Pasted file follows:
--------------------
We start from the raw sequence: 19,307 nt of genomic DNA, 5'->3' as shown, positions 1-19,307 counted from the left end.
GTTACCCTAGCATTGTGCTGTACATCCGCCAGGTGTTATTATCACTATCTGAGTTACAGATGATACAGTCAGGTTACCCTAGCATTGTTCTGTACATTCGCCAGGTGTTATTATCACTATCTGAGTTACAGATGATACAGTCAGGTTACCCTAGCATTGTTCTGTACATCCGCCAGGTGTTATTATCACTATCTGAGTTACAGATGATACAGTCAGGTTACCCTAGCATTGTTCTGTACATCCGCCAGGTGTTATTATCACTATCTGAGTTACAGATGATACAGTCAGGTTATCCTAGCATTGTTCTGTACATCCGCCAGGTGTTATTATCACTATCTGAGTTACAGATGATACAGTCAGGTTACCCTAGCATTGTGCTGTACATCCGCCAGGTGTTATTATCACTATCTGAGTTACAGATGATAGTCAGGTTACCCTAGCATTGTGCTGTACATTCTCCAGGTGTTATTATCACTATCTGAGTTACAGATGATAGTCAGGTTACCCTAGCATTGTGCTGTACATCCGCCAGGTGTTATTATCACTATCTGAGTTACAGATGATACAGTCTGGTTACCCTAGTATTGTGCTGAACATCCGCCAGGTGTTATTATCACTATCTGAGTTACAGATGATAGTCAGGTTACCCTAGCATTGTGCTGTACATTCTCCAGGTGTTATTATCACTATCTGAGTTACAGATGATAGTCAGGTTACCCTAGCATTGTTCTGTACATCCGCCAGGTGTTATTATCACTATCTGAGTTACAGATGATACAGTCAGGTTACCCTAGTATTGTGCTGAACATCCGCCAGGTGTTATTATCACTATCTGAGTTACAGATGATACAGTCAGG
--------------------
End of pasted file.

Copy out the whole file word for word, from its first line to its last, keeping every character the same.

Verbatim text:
We start from the raw sequence: 19,307 nt of genomic DNA, 5'->3' as shown, positions 1-19,307 counted from the left end.
GTTACCCTAGCATTGTGCTGTACATCCGCCAGGTGTTATTATCACTATCTGAGTTACAGATGATACAGTCAGGTTACCCTAGCATTGTTCTGTACATTCGCCAGGTGTTATTATCACTATCTGAGTTACAGATGATACAGTCAGGTTACCCTAGCATTGTTCTGTACATCCGCCAGGTGTTATTATCACTATCTGAGTTACAGATGATACAGTCAGGTTACCCTAGCATTGTTCTGTACATCCGCCAGGTGTTATTATCACTATCTGAGTTACAGATGATACAGTCAGGTTATCCTAGCATTGTTCTGTACATCCGCCAGGTGTTATTATCACTATCTGAGTTACAGATGATACAGTCAGGTTACCCTAGCATTGTGCTGTACATCCGCCAGGTGTTATTATCACTATCTGAGTTACAGATGATAGTCAGGTTACCCTAGCATTGTGCTGTACATTCTCCAGGTGTTATTATCACTATCTGAGTTACAGATGATAGTCAGGTTACCCTAGCATTGTGCTGTACATCCGCCAGGTGTTATTATCACTATCTGAGTTACAGATGATACAGTCTGGTTACCCTAGTATTGTGCTGAACATCCGCCAGGTGTTATTATCACTATCTGAGTTACAGATGATAGTCAGGTTACCCTAGCATTGTGCTGTACATTCTCCAGGTGTTATTATCACTATCTGAGTTACAGATGATAGTCAGGTTACCCTAGCATTGTTCTGTACATCCGCCAGGTGTTATTATCACTATCTGAGTTACAGATGATACAGTCAGGTTACCCTAGTATTGTGCTGAACATCCGCCAGGTGTTATTATCACTATCTGAGTTACAGATGATACAGTCAGG